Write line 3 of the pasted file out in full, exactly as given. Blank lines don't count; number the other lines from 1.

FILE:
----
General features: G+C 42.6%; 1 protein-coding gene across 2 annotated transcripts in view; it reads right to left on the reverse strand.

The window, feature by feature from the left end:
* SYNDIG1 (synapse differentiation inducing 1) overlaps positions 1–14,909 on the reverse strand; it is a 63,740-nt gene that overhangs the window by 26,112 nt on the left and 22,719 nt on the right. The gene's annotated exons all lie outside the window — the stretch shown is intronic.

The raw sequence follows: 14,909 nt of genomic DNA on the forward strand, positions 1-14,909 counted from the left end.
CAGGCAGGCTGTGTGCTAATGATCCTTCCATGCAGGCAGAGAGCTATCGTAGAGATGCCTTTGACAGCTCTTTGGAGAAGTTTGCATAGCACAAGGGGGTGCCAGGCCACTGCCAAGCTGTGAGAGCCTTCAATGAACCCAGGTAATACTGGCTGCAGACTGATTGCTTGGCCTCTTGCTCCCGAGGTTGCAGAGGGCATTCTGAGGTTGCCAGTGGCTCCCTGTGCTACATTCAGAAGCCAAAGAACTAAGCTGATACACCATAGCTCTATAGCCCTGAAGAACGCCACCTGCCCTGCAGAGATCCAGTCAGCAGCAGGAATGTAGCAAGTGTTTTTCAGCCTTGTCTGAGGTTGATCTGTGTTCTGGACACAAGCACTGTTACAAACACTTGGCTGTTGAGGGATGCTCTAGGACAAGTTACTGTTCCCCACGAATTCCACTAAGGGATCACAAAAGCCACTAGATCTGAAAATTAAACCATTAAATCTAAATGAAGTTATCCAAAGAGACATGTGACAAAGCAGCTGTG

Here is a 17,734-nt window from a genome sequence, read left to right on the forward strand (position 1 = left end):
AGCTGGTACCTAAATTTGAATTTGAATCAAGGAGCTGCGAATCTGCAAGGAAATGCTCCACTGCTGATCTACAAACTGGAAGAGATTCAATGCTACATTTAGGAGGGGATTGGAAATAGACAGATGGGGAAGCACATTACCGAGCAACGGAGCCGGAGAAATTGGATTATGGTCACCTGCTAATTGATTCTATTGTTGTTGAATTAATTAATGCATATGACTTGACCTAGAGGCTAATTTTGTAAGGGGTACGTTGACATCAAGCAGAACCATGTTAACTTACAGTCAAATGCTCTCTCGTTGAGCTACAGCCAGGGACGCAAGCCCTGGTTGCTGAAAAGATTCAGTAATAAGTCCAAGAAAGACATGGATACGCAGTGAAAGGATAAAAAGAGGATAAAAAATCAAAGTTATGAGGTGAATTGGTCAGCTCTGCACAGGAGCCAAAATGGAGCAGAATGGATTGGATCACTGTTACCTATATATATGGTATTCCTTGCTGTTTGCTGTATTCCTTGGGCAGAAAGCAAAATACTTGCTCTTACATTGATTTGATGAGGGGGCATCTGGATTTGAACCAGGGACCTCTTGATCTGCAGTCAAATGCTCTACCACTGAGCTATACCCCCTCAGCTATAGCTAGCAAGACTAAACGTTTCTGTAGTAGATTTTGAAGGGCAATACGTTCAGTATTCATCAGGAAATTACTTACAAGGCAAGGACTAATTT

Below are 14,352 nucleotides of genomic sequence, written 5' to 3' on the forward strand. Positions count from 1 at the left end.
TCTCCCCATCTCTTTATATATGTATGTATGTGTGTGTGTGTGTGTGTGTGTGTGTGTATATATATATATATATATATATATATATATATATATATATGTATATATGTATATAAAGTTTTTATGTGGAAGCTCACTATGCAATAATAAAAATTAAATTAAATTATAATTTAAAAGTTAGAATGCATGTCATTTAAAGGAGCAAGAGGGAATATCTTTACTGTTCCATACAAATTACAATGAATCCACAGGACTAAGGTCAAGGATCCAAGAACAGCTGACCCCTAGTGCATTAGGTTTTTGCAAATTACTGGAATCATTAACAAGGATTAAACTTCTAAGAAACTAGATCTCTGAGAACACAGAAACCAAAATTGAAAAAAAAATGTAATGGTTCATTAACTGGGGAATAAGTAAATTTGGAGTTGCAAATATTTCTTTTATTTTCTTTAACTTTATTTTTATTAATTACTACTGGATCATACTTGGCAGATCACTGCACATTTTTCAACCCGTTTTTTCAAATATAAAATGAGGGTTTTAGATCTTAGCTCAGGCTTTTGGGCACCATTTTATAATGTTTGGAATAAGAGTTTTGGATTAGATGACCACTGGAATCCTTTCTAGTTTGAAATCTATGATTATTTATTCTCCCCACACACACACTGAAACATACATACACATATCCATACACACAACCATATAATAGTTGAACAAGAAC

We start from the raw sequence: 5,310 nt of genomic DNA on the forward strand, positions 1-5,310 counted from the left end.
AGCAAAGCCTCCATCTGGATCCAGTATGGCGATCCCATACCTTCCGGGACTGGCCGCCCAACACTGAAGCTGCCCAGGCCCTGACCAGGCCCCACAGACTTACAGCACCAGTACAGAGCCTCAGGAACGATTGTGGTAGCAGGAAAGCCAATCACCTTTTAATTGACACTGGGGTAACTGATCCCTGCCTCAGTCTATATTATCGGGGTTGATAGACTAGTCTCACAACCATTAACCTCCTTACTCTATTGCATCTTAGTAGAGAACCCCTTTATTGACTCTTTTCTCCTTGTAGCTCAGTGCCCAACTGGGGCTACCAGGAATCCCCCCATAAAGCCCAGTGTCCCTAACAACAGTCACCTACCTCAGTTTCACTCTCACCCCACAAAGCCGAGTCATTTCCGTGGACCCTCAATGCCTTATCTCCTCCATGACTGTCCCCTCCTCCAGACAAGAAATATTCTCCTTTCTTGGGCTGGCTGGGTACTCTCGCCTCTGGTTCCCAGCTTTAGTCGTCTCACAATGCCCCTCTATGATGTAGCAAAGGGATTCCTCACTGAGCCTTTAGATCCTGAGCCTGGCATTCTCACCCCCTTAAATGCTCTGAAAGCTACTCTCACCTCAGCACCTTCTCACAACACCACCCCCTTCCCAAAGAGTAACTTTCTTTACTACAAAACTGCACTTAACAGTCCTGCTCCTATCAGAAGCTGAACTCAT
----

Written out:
* SYNDIG1 (synapse differentiation inducing 1) overlaps positions 1–14,909 on the reverse strand; it is a 63,740-nt gene that overhangs the window by 26,112 nt on the left and 22,719 nt on the right. The gene's annotated exons all lie outside the window — the stretch shown is intronic.